House of Illustration puts on ten exhibitions and turns over £1m every year - all without public funding. Colin McKenzie explains how.
House of Illustration opened in 2014 as the first public gallery in the world devoted exclusively to exploring illustration and graphic art in all its forms. Now celebrating its third birthday, it was not only created but also operates entirely without public funding.
Be ambitious and don’t be afraid of doing something that hasn’t been done before
House of Illustration was the brainchild of a group of leading illustrators including Sir Quentin Blake. They wanted to create the first place to celebrate the breadth of illustration and the work of illustrators, something that – extraordinarily – has not been done anywhere else in the world. We spent five years working almost exclusively on fundraising to raise the £1.7 million required to create our beautiful gallery and education space, a significant portion of which has also underpinned our first few years of operation as we develop different income streams.
If you fail to plan you plan to fail!
Though it’s an obvious one (and a real business cliché), generating significant levels of income from a variety of different sources does require detailed business planning involving the entire organisation. As well as providing a route map that sets out how you are going to grow your income in different areas, this is a vital management tool in terms of setting clear targets.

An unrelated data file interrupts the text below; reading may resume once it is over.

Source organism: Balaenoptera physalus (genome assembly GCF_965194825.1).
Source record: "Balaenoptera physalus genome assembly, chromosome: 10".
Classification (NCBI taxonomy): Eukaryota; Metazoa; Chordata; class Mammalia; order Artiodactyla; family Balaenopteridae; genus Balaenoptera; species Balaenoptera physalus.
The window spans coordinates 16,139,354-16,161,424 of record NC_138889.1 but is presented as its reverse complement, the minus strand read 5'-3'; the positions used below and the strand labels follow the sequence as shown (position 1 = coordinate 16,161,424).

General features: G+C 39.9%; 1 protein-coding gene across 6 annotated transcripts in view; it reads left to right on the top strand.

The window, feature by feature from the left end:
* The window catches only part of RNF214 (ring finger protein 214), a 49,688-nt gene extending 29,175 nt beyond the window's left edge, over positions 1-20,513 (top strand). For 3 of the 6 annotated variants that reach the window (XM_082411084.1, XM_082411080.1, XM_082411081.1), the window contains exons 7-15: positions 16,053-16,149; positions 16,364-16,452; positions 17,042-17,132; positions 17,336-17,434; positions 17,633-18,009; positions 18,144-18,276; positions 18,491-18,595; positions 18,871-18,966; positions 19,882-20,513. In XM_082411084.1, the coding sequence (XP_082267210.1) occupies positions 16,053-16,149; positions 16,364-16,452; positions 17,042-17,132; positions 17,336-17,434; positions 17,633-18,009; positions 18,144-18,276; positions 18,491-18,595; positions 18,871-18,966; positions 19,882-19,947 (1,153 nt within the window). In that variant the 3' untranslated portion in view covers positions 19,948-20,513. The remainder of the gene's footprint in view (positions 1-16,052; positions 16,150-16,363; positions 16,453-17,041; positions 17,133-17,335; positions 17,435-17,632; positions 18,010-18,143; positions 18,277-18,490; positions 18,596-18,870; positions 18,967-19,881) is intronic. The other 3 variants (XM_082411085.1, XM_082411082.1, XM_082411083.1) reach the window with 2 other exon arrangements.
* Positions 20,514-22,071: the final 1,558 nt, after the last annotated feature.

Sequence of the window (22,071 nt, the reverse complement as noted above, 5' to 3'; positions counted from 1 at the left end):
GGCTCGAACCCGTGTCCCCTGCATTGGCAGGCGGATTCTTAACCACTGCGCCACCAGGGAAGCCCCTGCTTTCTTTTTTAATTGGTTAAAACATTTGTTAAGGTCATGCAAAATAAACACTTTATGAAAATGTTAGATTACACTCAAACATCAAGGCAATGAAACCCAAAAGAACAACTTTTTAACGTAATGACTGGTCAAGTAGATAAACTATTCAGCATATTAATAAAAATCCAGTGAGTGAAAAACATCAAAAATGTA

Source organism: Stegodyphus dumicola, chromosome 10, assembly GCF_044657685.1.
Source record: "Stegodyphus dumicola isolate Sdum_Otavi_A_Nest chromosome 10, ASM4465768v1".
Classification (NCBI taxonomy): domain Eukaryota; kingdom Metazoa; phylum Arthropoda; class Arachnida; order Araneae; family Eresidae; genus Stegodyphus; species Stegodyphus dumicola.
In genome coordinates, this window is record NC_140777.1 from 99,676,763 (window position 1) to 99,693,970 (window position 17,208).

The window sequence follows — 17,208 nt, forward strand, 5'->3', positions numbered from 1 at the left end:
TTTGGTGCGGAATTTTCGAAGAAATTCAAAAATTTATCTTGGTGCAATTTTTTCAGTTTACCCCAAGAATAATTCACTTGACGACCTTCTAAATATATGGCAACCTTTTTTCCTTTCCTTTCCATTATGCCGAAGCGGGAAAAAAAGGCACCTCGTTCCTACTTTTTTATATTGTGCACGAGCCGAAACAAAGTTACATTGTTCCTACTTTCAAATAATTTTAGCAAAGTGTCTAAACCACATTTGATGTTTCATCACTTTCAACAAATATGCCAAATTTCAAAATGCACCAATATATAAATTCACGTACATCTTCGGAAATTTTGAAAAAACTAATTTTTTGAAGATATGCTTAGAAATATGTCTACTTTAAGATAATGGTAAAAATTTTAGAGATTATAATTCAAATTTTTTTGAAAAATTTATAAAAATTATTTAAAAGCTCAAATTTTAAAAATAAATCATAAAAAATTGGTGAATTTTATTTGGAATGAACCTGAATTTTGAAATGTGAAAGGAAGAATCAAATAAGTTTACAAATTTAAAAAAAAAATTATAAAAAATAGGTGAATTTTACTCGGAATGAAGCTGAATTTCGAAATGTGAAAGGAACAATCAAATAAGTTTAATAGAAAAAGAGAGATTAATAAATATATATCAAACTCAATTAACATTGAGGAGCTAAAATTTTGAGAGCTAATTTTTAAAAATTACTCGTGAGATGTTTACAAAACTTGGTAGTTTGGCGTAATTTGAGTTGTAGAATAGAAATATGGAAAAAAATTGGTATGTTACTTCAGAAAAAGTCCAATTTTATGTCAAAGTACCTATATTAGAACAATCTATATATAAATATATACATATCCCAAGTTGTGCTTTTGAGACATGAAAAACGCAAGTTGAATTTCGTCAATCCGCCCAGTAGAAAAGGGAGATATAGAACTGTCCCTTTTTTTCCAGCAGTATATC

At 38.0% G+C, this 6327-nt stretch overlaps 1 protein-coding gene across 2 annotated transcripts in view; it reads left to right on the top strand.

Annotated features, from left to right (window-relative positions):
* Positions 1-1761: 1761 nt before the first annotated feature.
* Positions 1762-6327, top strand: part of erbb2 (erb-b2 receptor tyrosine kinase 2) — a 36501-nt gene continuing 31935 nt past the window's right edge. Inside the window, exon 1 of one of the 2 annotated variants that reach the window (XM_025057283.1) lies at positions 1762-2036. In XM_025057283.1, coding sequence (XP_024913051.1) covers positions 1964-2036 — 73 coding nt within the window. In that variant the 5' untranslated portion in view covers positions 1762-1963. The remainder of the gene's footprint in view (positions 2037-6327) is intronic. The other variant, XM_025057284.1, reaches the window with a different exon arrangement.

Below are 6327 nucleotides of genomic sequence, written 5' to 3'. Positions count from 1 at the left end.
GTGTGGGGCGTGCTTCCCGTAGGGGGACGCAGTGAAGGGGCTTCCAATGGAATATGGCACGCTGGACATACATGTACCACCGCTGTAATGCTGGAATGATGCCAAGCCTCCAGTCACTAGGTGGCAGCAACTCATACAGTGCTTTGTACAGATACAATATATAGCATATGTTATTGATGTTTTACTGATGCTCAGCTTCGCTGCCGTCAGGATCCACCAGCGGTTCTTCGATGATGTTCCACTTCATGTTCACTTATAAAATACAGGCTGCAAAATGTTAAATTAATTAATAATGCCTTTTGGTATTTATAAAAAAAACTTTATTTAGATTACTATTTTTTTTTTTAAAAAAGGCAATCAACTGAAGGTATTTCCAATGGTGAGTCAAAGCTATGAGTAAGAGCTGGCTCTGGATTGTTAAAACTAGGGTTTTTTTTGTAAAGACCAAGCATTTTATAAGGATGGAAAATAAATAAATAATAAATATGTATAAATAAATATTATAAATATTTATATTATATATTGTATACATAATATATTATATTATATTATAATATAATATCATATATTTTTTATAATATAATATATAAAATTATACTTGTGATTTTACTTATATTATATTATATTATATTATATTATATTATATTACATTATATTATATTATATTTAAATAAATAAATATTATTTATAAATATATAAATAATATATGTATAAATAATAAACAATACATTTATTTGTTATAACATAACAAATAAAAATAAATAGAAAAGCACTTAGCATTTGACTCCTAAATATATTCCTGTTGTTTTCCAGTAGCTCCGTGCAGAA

Programming well in advance
One of the particular challenges of opening a new gallery was getting a strong and balanced exhibitions and events programme in place from a standing start. It is often advantageous to be able to programme opportunistically or at short notice when particularly exciting exhibition opportunities come our way. But it is only by having the majority of our programme in place at least two years in advance that we can really ensure that we develop audiences, maximise potential income and create the most publicity around what we do.
Invest in fundraising and recognise its potential
Though we are a comparatively new arts organisation we already have a turnover of £1 million pa, of which over 40% comes through fundraising. We have a full time fundraiser but also have very significant fundraising experience across the senior management team, helped by an extremely effective, active and generous board of trustees. Though organisations often shy away from the initial expense of investing in an experienced fundraiser, the return on investment should be very quick.
Create an entrepreneurial ethos
There isn’t a single part of our operation that we don’t look at in relation to income generation. There are the obvious ones like our shop (thinking innovatively about exhibition-related merchandise means that our spend per head is over £4.80), venue hire and corporate and individual membership programmes. But we also generate income from our workshops and masterclasses that subsidises other parts of our learning programming. And we recoup increasing percentages of our exhibition costs by touring exhibitions within the UK and overseas, as well as raising the profile of our work and reaching almost 100,000 more visitors each year in the process.